We offer our greetings to all our noble subjects and allies.
We must celebrate our glorious triumphs in battle at Northampton and at Wakefield Common. The rebels have received two devastating defeats in the same week. Surely all must see that God is against them.
At Northampton our Scottish Friend defended the town and Priory against two rebel armies inflicting huge losses upon them and maintained his line of defence until night fell. The Rebel Earl of Essex revealed his popularity by fielding an army of foreign mercenaries. Stanley the Younger decided upon not supporting his allies assault for some mysterious reason so the Yorkists failed when by rights they should have easily swept our forces away. It is rumoured that 'Stanley the Younger' is a lookalike, the real Stanley having been kidnapped following a previous rout of Yorkist forces. Essex followed his usual practice of having huge numbers of his troops killed for no obvious reason.
At Wakefield Common our victory was even more decisive: Richard of York (self styled 'King' Richard), faced the forces of Margaret of Anjou and Lord Percy. All he had to do was leave Wakefield Castle, and take the road to Pontefract Castle to evade our forces. Instead he was cornered at Wakefield Common, believing that Lord Percy would aid him. Alas he was mistaken, for Percy had accepted Our forgiveness and deployed to attack Yorks forces. This he proceeded to do with skill and boldness. Anjous forces engaged Yorks all along his front and succeeded in turning back the rebels and eventually overwhelming their entire army.
At this point Richard could have shown his mettle and led his army to victory or death like a King. Instead he revealed his true nature; as his Men at Arms were hemmed in on all sides he slipped away from them and ran off to Pontefract, leaving his army to its fate. He boldly, bravely, ran away!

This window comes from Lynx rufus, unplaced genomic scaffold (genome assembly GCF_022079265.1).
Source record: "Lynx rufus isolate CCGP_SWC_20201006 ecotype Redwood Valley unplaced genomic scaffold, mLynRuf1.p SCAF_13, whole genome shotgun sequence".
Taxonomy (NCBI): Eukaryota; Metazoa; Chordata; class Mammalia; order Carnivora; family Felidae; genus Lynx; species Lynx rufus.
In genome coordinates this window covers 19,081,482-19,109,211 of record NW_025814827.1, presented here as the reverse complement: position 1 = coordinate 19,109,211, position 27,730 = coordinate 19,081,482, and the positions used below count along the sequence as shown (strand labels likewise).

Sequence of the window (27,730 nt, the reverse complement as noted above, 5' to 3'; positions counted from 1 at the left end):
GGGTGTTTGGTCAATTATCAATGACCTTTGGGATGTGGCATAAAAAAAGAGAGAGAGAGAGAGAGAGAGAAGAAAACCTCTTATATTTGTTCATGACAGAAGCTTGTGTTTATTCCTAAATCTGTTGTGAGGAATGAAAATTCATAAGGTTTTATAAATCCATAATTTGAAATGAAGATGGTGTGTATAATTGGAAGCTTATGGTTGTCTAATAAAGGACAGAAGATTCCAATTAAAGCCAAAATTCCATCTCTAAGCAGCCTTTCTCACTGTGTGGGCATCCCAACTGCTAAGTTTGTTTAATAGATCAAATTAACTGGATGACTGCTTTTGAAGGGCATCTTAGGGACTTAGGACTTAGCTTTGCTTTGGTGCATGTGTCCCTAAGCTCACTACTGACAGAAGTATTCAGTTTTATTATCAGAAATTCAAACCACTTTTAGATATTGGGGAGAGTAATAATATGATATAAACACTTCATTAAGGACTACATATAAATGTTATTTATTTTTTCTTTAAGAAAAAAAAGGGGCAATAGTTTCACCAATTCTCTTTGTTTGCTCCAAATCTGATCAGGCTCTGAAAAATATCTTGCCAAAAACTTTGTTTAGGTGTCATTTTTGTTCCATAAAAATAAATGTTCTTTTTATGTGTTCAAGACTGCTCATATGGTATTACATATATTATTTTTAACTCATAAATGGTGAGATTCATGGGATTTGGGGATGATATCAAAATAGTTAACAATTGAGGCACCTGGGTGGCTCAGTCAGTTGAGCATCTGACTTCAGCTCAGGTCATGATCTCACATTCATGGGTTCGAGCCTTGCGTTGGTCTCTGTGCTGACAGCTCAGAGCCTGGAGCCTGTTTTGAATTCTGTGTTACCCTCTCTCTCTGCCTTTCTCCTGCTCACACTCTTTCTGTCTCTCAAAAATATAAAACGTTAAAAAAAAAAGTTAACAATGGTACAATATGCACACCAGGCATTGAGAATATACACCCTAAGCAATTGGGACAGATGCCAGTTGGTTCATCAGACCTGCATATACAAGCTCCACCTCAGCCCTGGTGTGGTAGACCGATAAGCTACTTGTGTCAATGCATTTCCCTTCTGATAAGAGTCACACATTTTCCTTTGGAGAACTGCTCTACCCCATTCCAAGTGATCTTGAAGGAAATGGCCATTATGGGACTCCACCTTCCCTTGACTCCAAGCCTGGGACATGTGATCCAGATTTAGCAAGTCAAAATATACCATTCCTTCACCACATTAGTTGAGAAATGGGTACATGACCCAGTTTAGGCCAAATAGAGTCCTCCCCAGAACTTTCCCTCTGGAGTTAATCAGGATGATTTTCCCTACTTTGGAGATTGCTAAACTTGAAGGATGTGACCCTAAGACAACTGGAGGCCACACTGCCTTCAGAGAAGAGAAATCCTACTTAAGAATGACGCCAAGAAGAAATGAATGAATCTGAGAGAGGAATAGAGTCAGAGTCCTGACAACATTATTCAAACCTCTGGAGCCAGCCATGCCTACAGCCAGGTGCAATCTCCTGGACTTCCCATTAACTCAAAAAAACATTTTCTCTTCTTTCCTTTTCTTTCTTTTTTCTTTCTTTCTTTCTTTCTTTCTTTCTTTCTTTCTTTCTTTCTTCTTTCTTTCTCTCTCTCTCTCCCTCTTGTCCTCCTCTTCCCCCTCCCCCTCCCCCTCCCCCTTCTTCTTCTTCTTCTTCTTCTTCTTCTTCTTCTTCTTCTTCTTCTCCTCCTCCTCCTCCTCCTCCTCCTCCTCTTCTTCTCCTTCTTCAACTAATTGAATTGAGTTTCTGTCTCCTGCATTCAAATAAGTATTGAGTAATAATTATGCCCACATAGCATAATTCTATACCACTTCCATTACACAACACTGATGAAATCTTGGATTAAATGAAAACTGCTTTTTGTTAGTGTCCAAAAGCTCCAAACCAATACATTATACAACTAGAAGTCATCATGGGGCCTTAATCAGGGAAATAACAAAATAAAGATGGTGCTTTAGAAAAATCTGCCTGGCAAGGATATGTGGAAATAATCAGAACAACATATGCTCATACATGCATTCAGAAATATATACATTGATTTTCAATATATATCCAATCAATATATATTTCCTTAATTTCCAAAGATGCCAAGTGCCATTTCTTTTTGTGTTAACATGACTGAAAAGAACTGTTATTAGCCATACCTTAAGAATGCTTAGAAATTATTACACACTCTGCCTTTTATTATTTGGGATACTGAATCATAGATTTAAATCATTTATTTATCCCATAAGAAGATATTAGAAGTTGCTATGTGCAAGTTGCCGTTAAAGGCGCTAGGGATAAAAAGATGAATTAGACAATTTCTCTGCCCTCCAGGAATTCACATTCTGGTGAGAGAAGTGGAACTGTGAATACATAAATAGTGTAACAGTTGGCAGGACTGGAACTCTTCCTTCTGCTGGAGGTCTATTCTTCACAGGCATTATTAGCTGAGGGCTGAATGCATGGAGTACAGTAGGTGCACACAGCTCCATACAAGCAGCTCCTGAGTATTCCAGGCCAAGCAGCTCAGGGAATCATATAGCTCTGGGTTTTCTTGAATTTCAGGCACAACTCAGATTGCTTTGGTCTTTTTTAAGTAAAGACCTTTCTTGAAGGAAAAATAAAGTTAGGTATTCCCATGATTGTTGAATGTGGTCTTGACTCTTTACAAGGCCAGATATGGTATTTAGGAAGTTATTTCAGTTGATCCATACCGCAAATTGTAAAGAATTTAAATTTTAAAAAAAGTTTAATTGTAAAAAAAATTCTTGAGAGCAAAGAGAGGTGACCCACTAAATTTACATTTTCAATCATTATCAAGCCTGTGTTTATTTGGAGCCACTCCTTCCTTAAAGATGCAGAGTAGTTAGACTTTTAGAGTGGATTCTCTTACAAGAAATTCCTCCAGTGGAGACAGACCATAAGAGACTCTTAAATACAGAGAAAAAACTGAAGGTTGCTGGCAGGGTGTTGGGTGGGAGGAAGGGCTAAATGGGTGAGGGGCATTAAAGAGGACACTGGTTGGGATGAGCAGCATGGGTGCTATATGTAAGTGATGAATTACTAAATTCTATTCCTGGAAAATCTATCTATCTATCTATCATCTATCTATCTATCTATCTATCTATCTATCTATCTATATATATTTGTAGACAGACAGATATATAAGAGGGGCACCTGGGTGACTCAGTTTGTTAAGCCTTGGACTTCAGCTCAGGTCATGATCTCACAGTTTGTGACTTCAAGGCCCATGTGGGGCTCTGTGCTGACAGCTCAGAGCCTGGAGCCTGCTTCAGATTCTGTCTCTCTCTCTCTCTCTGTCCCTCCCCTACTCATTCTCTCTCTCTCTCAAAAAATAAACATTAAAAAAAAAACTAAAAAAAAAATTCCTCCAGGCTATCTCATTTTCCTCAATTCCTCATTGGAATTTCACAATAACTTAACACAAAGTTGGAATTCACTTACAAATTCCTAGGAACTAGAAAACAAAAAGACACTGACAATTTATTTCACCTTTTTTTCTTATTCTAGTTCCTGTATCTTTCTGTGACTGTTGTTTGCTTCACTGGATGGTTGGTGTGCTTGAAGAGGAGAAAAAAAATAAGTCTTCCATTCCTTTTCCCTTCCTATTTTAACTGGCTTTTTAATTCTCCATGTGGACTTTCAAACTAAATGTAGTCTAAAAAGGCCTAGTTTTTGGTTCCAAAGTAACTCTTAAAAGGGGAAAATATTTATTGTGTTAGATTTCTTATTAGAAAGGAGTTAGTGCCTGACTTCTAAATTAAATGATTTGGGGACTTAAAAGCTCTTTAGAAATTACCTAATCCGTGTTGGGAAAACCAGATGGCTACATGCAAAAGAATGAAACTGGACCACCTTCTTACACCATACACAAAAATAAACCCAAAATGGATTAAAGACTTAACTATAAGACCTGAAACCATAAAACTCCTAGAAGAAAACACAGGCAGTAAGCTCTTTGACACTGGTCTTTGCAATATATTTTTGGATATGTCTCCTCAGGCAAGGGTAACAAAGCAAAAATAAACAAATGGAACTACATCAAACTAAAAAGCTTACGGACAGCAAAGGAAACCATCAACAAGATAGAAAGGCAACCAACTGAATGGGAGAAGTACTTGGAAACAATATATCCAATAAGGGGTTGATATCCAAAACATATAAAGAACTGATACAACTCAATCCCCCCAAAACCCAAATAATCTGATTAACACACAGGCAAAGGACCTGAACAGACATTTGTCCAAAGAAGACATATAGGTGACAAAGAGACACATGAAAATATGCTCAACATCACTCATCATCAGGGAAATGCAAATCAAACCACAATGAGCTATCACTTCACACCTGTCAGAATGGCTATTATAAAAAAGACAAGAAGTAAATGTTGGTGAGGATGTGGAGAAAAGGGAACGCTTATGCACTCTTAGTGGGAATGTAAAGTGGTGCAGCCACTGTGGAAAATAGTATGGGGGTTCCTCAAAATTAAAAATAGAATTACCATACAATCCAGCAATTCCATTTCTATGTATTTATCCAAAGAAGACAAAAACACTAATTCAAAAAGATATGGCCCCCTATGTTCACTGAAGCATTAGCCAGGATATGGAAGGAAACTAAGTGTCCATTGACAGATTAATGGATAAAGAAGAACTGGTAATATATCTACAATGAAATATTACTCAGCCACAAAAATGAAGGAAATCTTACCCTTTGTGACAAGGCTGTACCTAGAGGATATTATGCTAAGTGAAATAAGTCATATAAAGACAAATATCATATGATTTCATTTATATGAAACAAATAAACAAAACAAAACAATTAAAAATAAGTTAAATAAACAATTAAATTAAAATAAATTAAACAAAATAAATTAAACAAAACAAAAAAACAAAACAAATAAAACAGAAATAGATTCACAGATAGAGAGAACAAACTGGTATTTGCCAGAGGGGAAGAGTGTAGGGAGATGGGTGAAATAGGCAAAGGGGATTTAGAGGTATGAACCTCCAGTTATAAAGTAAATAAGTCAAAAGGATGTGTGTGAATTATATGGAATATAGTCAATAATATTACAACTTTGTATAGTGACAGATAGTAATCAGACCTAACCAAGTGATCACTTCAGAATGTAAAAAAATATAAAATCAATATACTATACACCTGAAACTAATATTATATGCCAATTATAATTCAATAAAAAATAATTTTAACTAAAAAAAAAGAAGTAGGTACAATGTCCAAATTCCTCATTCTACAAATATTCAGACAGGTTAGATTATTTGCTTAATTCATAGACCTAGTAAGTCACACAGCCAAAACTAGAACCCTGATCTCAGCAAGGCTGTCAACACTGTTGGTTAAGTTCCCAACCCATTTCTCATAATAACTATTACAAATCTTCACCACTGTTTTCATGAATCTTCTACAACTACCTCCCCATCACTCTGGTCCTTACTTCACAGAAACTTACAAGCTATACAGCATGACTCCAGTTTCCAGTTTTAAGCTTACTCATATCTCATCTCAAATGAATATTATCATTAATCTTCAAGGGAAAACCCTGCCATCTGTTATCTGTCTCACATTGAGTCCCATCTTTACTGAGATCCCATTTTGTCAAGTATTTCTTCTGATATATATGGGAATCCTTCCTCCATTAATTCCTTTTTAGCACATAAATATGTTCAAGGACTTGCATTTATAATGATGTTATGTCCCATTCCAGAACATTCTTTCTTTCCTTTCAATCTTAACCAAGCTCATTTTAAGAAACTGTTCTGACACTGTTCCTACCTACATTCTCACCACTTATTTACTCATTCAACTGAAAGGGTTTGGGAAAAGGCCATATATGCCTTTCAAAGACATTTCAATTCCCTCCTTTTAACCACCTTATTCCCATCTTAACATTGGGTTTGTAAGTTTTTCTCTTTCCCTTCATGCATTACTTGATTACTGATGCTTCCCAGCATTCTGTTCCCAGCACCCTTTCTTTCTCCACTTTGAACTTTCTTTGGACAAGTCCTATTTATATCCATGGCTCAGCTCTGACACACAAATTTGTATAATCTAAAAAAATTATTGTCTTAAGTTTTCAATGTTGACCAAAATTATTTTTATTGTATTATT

Richards army dissolved soon after and he was the only survivor. Our spies note that when interviewed by his allies after his heroic escape he confided "they were all expendable. I was okay and thats what mattered." Who could not want to follow this noble 'King' into battle?
We are grateful to our loyal and victorious generals and bestow upon them our thanks and the following gifts:
Our Scottish Friend is awarded the Lordship and Baronetcy of Houghton and Wyton, including the new village and garrison of Wyton on the Hill. He may also freely sack and destroy our disloyal towns of Lakenheath and Hendon at a time of his choosing.
We recognise the loyalty of our Noble Lord Percy and forgive him any sins and misjudgements that he may have had before. He has served Us bravely in battle and We award him the town and Castle of Wakefield, the Lordship and Baronetcy of the Alconburys.
Queen Margaret of Anjou's forces were led by a common soldier going by the name of 'Big Lawrence'. In our gratitude for his fighting skills, loyalty and success in the field of battle we award him the Lordship of Stewkely including Stewkely Meadows, and he is hereafter recognised as Her Majesties Champion.
In addition we must celebrate these crushing victories. All loyal nobles are instructed to have two days feasting and general debauchery, during which it will be in order to hang anyone bearing the name Richard or York without penalty as part of our victory celebrations. Peasants may have one half day off work to go to Church to thank God for saving them from the Yorkists.
For King Henry Plantagenet
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